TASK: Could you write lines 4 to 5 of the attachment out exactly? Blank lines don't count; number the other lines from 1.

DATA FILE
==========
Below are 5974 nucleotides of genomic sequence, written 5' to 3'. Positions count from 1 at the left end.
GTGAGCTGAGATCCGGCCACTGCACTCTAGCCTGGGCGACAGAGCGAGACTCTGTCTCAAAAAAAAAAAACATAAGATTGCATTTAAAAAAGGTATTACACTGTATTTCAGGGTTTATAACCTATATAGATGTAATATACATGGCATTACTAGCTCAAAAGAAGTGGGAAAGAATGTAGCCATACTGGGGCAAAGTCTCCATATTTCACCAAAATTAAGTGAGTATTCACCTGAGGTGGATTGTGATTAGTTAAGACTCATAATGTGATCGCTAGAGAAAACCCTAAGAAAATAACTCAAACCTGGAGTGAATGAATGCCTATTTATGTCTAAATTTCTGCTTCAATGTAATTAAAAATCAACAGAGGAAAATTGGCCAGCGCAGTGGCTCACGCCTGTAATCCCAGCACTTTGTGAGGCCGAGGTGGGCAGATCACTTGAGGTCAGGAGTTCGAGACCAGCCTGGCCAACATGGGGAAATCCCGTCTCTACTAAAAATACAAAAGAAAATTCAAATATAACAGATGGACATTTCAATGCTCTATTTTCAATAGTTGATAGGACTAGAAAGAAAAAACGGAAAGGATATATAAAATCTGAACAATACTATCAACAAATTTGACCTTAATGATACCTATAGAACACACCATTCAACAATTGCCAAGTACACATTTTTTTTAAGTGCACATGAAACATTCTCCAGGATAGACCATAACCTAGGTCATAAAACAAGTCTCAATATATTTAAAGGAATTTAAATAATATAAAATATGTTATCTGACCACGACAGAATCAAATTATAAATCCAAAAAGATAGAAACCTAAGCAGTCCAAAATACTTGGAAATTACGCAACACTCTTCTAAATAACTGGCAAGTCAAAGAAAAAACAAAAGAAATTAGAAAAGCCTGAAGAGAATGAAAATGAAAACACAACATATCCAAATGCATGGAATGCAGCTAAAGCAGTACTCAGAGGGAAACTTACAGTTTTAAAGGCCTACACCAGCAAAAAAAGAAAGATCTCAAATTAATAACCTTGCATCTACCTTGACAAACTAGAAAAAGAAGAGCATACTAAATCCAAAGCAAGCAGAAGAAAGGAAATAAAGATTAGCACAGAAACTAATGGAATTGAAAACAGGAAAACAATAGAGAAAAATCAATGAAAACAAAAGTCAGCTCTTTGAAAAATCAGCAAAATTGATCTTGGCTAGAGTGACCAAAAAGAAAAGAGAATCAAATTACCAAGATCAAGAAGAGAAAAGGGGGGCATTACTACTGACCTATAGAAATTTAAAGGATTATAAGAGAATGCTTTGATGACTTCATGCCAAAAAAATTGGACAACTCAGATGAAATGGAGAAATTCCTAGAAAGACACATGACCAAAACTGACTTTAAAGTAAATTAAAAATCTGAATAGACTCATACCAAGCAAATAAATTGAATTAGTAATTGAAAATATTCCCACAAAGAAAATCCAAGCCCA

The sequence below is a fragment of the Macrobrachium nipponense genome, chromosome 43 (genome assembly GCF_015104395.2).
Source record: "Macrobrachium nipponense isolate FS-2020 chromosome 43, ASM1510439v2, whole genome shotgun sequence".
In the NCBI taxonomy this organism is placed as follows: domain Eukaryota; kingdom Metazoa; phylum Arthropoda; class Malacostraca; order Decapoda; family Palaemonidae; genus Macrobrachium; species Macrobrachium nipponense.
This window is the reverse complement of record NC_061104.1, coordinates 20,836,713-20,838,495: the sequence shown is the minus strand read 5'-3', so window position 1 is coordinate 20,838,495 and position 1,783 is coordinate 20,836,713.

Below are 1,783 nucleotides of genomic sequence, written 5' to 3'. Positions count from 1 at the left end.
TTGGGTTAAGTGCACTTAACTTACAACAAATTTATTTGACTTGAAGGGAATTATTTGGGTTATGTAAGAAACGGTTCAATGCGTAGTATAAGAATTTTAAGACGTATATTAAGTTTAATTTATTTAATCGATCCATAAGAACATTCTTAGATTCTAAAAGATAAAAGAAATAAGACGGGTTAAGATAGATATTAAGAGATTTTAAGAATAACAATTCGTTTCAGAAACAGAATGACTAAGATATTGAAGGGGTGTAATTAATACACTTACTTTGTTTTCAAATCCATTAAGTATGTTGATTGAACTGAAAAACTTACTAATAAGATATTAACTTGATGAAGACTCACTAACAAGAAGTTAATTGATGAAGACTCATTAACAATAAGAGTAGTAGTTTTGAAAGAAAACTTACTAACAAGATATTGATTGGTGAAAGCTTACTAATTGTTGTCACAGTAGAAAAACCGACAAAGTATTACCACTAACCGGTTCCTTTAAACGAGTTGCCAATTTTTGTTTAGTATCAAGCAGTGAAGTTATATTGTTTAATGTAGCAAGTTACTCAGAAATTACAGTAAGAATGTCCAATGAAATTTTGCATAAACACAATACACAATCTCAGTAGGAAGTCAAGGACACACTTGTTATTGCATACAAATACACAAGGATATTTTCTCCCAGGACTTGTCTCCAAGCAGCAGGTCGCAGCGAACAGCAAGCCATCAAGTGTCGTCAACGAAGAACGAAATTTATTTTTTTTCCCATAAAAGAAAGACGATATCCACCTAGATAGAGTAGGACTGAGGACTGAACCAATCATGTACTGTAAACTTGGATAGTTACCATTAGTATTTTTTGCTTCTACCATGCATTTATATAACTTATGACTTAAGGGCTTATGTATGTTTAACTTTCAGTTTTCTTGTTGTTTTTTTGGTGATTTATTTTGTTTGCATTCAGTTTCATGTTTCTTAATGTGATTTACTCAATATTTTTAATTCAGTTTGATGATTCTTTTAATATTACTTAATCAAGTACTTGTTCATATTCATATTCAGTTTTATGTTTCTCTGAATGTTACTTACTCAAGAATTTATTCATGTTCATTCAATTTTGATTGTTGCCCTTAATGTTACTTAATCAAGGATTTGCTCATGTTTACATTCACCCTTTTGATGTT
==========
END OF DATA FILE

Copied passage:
Source record: "Macrobrachium nipponense isolate FS-2020 chromosome 43, ASM1510439v2, whole genome shotgun sequence".
In the NCBI taxonomy this organism is placed as follows: domain Eukaryota; kingdom Metazoa; phylum Arthropoda; class Malacostraca; order Decapoda; family Palaemonidae; genus Macrobrachium; species Macrobrachium nipponense.